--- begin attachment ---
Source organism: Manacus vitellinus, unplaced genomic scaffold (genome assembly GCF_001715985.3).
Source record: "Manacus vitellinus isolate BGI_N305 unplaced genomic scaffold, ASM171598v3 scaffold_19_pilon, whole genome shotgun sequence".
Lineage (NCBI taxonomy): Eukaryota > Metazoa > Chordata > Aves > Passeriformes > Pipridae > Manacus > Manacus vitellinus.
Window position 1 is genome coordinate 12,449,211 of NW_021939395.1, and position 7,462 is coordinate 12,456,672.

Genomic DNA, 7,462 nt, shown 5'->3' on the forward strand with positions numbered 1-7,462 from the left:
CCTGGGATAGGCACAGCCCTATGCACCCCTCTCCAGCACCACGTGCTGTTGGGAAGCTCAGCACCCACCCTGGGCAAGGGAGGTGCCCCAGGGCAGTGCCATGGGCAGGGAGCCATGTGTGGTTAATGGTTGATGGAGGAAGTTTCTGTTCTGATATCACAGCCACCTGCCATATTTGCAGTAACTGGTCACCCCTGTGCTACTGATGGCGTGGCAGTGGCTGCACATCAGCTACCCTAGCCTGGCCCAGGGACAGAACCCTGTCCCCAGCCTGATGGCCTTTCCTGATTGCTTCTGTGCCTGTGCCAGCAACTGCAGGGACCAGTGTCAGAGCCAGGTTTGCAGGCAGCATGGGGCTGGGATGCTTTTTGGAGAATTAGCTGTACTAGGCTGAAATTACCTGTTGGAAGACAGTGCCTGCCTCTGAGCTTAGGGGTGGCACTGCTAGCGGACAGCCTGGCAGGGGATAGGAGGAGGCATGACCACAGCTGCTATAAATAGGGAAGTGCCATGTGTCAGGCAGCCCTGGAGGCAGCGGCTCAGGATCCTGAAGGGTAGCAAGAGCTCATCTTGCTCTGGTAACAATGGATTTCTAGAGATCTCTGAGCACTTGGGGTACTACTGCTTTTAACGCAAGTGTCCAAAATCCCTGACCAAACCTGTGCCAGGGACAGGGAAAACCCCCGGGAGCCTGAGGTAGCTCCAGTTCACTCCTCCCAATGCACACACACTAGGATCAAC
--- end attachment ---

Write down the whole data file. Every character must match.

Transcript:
Source organism: Manacus vitellinus, unplaced genomic scaffold (genome assembly GCF_001715985.3).
Source record: "Manacus vitellinus isolate BGI_N305 unplaced genomic scaffold, ASM171598v3 scaffold_19_pilon, whole genome shotgun sequence".
Lineage (NCBI taxonomy): Eukaryota > Metazoa > Chordata > Aves > Passeriformes > Pipridae > Manacus > Manacus vitellinus.
Window position 1 is genome coordinate 12,449,211 of NW_021939395.1, and position 7,462 is coordinate 12,456,672.

Genomic DNA, 7,462 nt, shown 5'->3' on the forward strand with positions numbered 1-7,462 from the left:
CCTGGGATAGGCACAGCCCTATGCACCCCTCTCCAGCACCACGTGCTGTTGGGAAGCTCAGCACCCACCCTGGGCAAGGGAGGTGCCCCAGGGCAGTGCCATGGGCAGGGAGCCATGTGTGGTTAATGGTTGATGGAGGAAGTTTCTGTTCTGATATCACAGCCACCTGCCATATTTGCAGTAACTGGTCACCCCTGTGCTACTGATGGCGTGGCAGTGGCTGCACATCAGCTACCCTAGCCTGGCCCAGGGACAGAACCCTGTCCCCAGCCTGATGGCCTTTCCTGATTGCTTCTGTGCCTGTGCCAGCAACTGCAGGGACCAGTGTCAGAGCCAGGTTTGCAGGCAGCATGGGGCTGGGATGCTTTTTGGAGAATTAGCTGTACTAGGCTGAAATTACCTGTTGGAAGACAGTGCCTGCCTCTGAGCTTAGGGGTGGCACTGCTAGCGGACAGCCTGGCAGGGGATAGGAGGAGGCATGACCACAGCTGCTATAAATAGGGAAGTGCCATGTGTCAGGCAGCCCTGGAGGCAGCGGCTCAGGATCCTGAAGGGTAGCAAGAGCTCATCTTGCTCTGGTAACAATGGATTTCTAGAGATCTCTGAGCACTTGGGGTACTACTGCTTTTAACGCAAGTGTCCAAAATCCCTGACCAAACCTGTGCCAGGGACAGGGAAAACCCCCGGGAGCCTGAGGTAGCTCCAGTTCACTCCTCCCAATGCACACACACTAGGATCAAC